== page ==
The agents intervene and fight them off, and Ha Joon takes off after the drug guy, tackling him to the ground and punching him in a fury. He demands to know where Jung Min is, and when the guy asks who he is, Ha Joon answers, “Can’t you figure it out? Don’t you know the national intelligence agency? I work for them!”
Ji Sung holds back Ye Won from interfering, looking at Ha Joon with amusement, and lets him have his tough-guy moment.
Do Kyung finds her university friend who’d met with Ha Joon earlier. In actuality, the friend knows Jung Min’s whereabouts, but didn’t disclose them to Ha Joon. Jung Min begs the friend for money to escape, when Do Kyung arrives and hands over a wad of bills, telling him to escape and save himself. She wishes him luck. Jung Min, perhaps feeling ashamed and/or confounded, refuses her money and walks off, only to be accosted by a gang. In broad daylight. Seriously, are we to believe that Hong Kong is overrun with street gangs with no police in sight?
So anyway, the agents arrive at an industrial pier where they find Wang Wei’s people, who guard the premises while holding their guns in very inadvisable positions.
There’s a bunch of running, and shooting, and fighting. The good guys win. That’s really all you need to know.
After the fight is over, Ha Joon confronts Ji Sung and says perhaps the only words that truly make a lot of sense this episode. He asks why Ji Sung came running to Hong Kong — wasn’t it because of Do Kyung? Even if that’s not Ji Sung’s motivation, that’s how she’ll interpret his actions. However, Ha Joon has a problem with how Ji Sung told Do Kyung about his feelings for another woman, because his actions and his words contradict each other, and he’s only going to confuse Do Kyung. If he likes her, he should pursue her. If not, he should go back to his other woman.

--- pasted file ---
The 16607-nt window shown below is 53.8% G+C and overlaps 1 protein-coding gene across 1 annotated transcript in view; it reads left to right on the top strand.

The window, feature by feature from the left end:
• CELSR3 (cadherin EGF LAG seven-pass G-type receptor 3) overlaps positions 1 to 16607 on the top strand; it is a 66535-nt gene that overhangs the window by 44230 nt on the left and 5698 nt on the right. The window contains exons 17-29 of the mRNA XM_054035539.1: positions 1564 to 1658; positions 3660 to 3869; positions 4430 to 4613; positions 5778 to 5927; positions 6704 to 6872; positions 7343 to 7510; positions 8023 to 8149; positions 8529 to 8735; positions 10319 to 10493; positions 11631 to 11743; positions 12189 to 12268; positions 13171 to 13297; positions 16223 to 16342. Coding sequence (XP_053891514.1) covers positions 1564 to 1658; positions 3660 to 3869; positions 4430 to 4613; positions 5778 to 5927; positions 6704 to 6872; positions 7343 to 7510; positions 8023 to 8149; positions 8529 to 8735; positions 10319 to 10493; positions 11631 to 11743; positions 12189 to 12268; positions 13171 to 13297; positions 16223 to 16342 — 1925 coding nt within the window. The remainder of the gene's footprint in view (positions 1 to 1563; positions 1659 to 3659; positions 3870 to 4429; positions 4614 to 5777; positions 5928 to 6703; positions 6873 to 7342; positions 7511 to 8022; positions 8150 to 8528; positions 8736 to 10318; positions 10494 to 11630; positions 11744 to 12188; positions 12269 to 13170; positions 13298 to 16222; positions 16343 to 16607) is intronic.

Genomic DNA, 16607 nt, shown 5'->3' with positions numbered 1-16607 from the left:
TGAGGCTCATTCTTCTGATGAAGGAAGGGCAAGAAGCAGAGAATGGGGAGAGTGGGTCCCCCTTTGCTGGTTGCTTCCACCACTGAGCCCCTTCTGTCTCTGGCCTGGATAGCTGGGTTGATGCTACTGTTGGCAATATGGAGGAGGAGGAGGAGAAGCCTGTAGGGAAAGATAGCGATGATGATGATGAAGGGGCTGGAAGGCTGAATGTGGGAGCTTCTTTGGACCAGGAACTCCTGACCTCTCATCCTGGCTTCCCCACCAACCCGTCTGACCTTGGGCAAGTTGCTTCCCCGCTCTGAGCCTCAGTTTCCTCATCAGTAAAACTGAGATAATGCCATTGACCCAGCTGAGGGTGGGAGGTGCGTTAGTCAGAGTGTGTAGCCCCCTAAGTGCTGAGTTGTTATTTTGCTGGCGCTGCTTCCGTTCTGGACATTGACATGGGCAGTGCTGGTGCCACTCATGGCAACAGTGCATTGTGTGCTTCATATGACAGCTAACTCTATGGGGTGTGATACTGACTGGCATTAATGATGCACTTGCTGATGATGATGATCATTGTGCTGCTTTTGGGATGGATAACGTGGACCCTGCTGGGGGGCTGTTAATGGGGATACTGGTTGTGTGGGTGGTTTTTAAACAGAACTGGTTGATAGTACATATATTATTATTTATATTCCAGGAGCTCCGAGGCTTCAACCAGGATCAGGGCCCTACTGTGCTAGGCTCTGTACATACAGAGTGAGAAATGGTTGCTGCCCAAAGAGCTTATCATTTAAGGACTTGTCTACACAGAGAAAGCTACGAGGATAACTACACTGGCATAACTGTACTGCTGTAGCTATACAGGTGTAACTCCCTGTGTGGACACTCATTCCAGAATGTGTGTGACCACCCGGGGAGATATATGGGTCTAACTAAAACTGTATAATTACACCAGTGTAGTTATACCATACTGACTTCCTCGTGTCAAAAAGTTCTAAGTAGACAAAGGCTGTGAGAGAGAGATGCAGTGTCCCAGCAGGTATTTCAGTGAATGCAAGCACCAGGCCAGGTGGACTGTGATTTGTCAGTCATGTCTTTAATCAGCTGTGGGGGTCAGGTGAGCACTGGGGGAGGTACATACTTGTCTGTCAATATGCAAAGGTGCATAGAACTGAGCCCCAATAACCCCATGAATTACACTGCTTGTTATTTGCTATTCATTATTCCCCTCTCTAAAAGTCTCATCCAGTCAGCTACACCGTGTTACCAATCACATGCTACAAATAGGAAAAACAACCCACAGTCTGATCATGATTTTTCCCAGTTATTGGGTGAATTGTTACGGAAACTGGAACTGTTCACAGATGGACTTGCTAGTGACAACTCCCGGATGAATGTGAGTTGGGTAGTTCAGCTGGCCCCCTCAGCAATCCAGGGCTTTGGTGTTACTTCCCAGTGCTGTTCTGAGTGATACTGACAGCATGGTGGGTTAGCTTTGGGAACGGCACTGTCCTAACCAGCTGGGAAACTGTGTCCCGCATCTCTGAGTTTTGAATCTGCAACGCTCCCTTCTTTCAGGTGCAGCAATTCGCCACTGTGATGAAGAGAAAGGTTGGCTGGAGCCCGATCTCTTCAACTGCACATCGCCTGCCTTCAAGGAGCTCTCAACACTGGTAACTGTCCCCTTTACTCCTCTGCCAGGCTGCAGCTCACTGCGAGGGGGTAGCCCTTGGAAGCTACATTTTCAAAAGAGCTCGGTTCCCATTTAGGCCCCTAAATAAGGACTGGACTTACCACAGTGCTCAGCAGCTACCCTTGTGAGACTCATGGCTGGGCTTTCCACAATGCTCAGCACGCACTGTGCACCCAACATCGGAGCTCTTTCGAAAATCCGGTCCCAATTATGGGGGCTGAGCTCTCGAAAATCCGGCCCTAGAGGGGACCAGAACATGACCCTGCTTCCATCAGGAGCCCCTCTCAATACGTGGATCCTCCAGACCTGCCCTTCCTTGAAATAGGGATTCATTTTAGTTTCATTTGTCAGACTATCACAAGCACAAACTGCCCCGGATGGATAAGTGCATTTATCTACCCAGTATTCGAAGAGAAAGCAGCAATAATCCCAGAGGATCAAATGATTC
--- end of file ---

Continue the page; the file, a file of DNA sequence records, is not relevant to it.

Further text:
The words must have had an impact, because when Do Kyung arrives at the scene and worriedly scans the area looking for someone (Ji Sung? Ha Joon?), Ji Sung watches her from a distance, then walks away without approaching her.
And on his flight back to Korea, Ji Sung appears to sleep as the stewardess tries to awaken him, seeing his blood-stained shirt in growing alarm.
I was taught that it’s bad form to blindly rip apart someone else’s story without offering up a solution of your own. So rather than whining and criticizing blindly, I offer up an example of one of my biggest complaints, which is how they’ve handled the sisterly relationship. It should have been a relationship rich in conflict and story turns, but it’s been neutered down to blandness. What a loss of potential. I’d do something more like this:
When Yi Kyung and Do Kyung first meet, Yi Kyung is cold and distant. Do Kyung attempts to mend fences, but Yi Kyung treats her like a stranger, speaking formally and acting as though she doesn’t know her. When Do Kyung paints the bird on the runway for her, Yi Kyung is touched inwardly, but when she meets Do Kyung, she hardens — a simple picture isn’t enough to erase twenty-one years of abandonment issues. She scoffs, telling her sister, “Always with the grand gestures. Full of show on the outside, empty on the inside.”
When Do Kyung is arrested, she asks her co-workers to hide it from her sister because she doesn’t want to worry her. Yi Kyung finds out from another airport worker and is hurt that her sister purposely tried to hide it from her. When Do Kyung’s co-workers try to persuade Yi Kyung to visit her sister in confinement, Yi Kyung refuses. Ha Joon tries to soften her bitterness, defending Do Kyung’s actions. Yi Kyung is unmoved on the surface, but Ha Joon reminds her of an incident when they were kids that Do Kyung never told her about. Do Kyung stood up for her sister who was bullied by her classmates for being a crybaby, and as a result Do Kyung got into a fight and was suspended from school, marring her perfect record. That was the only time she ever got into trouble, but she never explained the reason; she just received her punishment silently.
Do Kyung receives her sweater while in jail, but doesn’t know who it’s from. Cut to Yi Kyung walking out of the jail, having delivered her package but unable to actually go in. When Do Kyung gets out of jail, her sister visits her at work. She’s still bitter, and when Do Kyung suggests they go out to eat together, Yi Kyung coldly turns her down — she’s scheduled for a flight and has no time. She drops a package off with Do Kyung before leaving abruptly.
Do Kyung opens the package, and it’s a tupperware container of tofu soup. She’s touched, and Yi Kyung walks off brushing back a bittersweet tear. Do Kyung starts to call after Yi Kyung, but is called by Supervisor Min for yet another airport emergency. And since Yi Kyung’s going away for a few days, the sisterly reunion must be delayed. Such is life in the airport.
Now, I’m not saying my idea’s wonderful, but at least it gives ME a feeling of emotional satisfaction between the sisters that also makes use of the plot elements. I want to see the emotional issues and the plot issues complement each other, rather than just coexisting side-by-side with no real interweaving between the two.Tags: Air City, Choi Ji-woo, Lee Jin-wook, Lee Jung-jae